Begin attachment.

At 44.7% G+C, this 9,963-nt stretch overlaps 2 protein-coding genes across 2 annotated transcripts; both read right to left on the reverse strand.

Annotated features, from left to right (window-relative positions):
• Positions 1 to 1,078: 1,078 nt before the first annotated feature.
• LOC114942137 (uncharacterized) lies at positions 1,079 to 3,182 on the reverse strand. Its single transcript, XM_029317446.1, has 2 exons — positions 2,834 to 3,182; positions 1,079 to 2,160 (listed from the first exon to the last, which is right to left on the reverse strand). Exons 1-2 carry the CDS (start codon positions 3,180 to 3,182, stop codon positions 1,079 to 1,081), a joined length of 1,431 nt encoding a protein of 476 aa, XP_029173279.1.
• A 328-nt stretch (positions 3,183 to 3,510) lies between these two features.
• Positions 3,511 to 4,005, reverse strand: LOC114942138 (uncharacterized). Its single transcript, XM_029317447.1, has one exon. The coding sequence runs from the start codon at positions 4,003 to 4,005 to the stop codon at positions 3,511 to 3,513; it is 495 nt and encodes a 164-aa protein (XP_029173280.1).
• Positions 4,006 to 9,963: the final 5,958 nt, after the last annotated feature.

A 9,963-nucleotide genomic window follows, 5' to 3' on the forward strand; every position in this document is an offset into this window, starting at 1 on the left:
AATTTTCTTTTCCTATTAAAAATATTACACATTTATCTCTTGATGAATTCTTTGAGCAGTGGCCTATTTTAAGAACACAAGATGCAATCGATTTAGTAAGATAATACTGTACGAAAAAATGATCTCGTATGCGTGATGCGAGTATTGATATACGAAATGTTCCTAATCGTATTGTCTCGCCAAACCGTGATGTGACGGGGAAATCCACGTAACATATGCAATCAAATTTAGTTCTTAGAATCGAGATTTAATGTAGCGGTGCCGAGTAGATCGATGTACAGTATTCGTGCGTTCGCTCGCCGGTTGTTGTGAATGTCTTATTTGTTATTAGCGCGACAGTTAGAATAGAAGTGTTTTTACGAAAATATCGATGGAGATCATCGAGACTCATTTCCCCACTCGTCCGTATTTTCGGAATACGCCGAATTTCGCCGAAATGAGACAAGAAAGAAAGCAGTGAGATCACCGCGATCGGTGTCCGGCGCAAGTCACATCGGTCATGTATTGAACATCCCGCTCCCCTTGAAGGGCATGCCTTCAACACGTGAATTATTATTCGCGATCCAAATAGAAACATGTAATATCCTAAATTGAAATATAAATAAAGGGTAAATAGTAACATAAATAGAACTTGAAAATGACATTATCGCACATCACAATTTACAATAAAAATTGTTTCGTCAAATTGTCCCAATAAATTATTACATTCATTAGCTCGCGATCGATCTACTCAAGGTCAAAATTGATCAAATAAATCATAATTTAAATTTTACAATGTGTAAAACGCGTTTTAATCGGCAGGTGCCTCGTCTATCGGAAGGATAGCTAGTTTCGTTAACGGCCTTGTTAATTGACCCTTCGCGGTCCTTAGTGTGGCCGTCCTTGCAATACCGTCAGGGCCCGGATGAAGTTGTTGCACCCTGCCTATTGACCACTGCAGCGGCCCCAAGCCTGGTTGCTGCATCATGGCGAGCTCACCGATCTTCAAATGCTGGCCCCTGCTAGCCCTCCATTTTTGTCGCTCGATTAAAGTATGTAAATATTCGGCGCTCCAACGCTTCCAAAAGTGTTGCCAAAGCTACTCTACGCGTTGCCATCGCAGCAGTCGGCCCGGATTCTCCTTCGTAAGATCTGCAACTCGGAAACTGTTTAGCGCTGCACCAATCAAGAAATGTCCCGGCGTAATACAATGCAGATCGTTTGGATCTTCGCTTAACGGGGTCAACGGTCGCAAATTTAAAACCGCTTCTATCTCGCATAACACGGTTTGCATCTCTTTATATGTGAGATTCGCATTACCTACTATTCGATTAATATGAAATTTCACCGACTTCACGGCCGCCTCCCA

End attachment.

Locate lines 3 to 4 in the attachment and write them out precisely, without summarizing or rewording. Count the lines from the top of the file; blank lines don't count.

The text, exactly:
• Positions 1 to 1,078: 1,078 nt before the first annotated feature.
• LOC114942137 (uncharacterized) lies at positions 1,079 to 3,182 on the reverse strand. Its single transcript, XM_029317446.1, has 2 exons — positions 2,834 to 3,182; positions 1,079 to 2,160 (listed from the first exon to the last, which is right to left on the reverse strand). Exons 1-2 carry the CDS (start codon positions 3,180 to 3,182, stop codon positions 1,079 to 1,081), a joined length of 1,431 nt encoding a protein of 476 aa, XP_029173279.1.